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Simply Nutritious, Quick and Delicious

Jenna Smith, Extension Educator brings you helpful tips to make meals easy, healthy and tasty!

Eating Out

Here is another fabulous entry from University of Illinois dietetic student, Ashley Wheeler!

Just today I stopped into one of my favorite chain restaurants to pick up a quick lunch. I usually try to go with one of the lighter options to avoid spending my calories for the whole day on one lunch that I eat by myself. Today, however, I doubled the calories in my "lighter" meal in the time that it took the cashier to push one button. For $1 extra, I opted for the larger portion instead of the small. An extra dollar may not seem like much financially, but it definitely put me in the red as far as calories go.

It is nice to eat out every once in a while. Occasionally, I will throw caution to the wind when ordering, but most of the time I try to follow a few guidelines that will help me stay healthy and feel good about what I am eating. Sharing with a friend is an easy way to save calories and cash, or you can simply order half of your meal to eat in the restaurant and half to take home. When I am getting a dinner for myself, I ask for a to-go box when I order the meal. That way, I can put half of the portion in the box and avoid the temptation to mindlessly eat the whole thing even after I have become full. I also like to take advantage of the "half sandwich and small salad" deals if available. Soups are great because they are filling and low in calories, if it is not cream-based. Just remember, if you need to watch your sodium intake, soups may not be the best option. If you choose soup to save calories, don't ruin your decision by adding a bread bowl, which can easily add 1000 calories to your meal (the equivalent of two meals!)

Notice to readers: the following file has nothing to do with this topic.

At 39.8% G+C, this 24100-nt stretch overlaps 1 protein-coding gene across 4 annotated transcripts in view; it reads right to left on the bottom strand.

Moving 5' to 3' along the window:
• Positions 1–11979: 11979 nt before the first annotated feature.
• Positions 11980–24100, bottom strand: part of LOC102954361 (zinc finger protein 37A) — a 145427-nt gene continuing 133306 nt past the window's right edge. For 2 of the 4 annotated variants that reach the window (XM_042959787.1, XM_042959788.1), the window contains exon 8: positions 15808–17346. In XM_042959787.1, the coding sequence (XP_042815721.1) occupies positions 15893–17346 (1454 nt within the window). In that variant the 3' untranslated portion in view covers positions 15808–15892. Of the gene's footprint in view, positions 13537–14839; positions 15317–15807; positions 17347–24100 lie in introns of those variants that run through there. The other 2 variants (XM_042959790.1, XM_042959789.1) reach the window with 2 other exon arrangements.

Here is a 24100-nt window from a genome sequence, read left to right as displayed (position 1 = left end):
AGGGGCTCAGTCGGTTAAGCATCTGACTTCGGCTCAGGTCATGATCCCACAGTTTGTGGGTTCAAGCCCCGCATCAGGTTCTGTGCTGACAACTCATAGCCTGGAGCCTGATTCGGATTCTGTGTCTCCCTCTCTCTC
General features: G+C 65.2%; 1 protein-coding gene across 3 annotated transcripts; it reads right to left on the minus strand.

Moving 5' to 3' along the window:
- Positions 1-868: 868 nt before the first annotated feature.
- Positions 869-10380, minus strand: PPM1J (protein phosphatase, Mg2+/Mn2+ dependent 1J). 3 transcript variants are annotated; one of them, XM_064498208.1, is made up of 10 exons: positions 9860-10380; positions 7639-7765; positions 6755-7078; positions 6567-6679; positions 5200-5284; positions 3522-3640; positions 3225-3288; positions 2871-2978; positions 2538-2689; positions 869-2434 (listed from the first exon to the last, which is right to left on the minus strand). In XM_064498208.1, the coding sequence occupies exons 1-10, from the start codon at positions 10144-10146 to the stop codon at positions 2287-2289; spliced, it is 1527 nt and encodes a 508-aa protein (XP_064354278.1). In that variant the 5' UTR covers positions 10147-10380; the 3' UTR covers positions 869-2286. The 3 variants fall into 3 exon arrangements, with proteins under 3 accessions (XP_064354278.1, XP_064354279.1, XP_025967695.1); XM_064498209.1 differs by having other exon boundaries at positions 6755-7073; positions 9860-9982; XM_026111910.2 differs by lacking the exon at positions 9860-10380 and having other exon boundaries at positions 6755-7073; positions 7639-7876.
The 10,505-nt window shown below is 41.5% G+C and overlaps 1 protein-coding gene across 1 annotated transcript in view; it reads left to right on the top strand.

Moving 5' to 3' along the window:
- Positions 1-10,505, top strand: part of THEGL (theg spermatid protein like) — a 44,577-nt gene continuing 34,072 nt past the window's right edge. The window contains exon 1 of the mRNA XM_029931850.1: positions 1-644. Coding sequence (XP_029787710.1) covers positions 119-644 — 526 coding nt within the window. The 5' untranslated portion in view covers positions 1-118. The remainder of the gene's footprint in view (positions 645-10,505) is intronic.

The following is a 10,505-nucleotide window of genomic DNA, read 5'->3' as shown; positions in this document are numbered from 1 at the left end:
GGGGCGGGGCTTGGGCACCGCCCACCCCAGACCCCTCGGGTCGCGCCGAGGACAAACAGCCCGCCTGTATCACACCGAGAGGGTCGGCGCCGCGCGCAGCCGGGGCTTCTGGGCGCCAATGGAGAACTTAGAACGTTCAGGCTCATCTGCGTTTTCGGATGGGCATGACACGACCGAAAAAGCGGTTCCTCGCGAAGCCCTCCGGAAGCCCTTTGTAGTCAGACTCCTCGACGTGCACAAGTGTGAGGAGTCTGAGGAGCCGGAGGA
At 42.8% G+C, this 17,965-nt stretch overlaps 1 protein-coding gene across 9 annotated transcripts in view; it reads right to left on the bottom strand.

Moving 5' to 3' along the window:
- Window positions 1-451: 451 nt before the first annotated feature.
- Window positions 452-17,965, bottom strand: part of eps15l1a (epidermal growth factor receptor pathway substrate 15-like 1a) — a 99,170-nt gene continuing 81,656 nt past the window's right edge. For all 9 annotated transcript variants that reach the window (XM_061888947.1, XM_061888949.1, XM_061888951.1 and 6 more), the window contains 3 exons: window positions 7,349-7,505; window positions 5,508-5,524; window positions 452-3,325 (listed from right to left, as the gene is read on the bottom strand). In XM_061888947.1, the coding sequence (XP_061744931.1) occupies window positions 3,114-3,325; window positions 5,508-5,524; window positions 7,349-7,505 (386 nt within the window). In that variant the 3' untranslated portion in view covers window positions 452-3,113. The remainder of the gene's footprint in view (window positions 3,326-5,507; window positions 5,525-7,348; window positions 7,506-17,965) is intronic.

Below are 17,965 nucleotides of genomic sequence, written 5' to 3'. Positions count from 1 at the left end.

When ordering a salad, avoid heavy cream sauces and dressings and ask for dressings and sauces on the side when possible. Oil and vinegar or vinaigrette are a healthier option in lieu of creamy dressings such as ranch, blue cheese, or honey mustard. To avoid overdoing it on the dressing, try dipping your fork into the side of dressing and then using it to pick up lettuce. This a good way to control the amount of fat you take in. At Italian restaurants, skip the bread sticks. They can easily add 150-250 calories per stick to your meal. Instead, have a dinner salad while you are waiting for your entree. Order light cheese or no cheese to reduce your intake of saturated fat and calories. Choose dishes that emphasize vegetables, lean proteins and when possible, whole grains. Look for steamed, baked, broiled, grilled, and poached instead of fried foods. When ordering chicken, go naked- no sauce, no skin, no breading. Do your research! Most restaurants offer nutrition facts online. USDA's website is also a great reference for meal planning. Eat slowly and mindfully and enjoy your dining experience.

Pineapple Tostadas

¾ pound ground beef

2 tablespoons oil

½ cup chopped onion

2 tablespoons chopped green pepper

1 clove garlic, minced

1 tablespoon chili powder

8 ounces tomato sauce

¾ teaspoon salt

4 corn tortillas

1 (8¼-ounces) can sliced pineapple, drained

4 cups shredded lettuce

1 cup shredded Jack cheese

¼ cup dairy sour cream


Brown beef in 1 tablespoon oil in a large heavy skillet. Drain excess fat. Add onion, green pepper, and garlic to skillet and sauté until tender. Stir in chili powder, tomato sauce and salt. Fry tortillas in remaining tablespoon oil until crisp; drain and keep warm. Add well-drained pineapple slices to skillet and sauté until heated and tinged brown.To assemble, place ¼ cup beef mixture on each tortilla and cover with ½ cup lettuce. Repeat layers. Top each stack with a slice of pineapple, ¼ cup cheese and tablespoon sour cream. Serve at once.

Yield: 8 servings, 1 tortillas each

Nutritional Analysis per serving: 218 Calories, 12 grams fat, 43 milligrams cholesterol, 509 milligrams sodium, 16 grams carbohydrate, 2.5 grams dietary fiber, 14 grams protein

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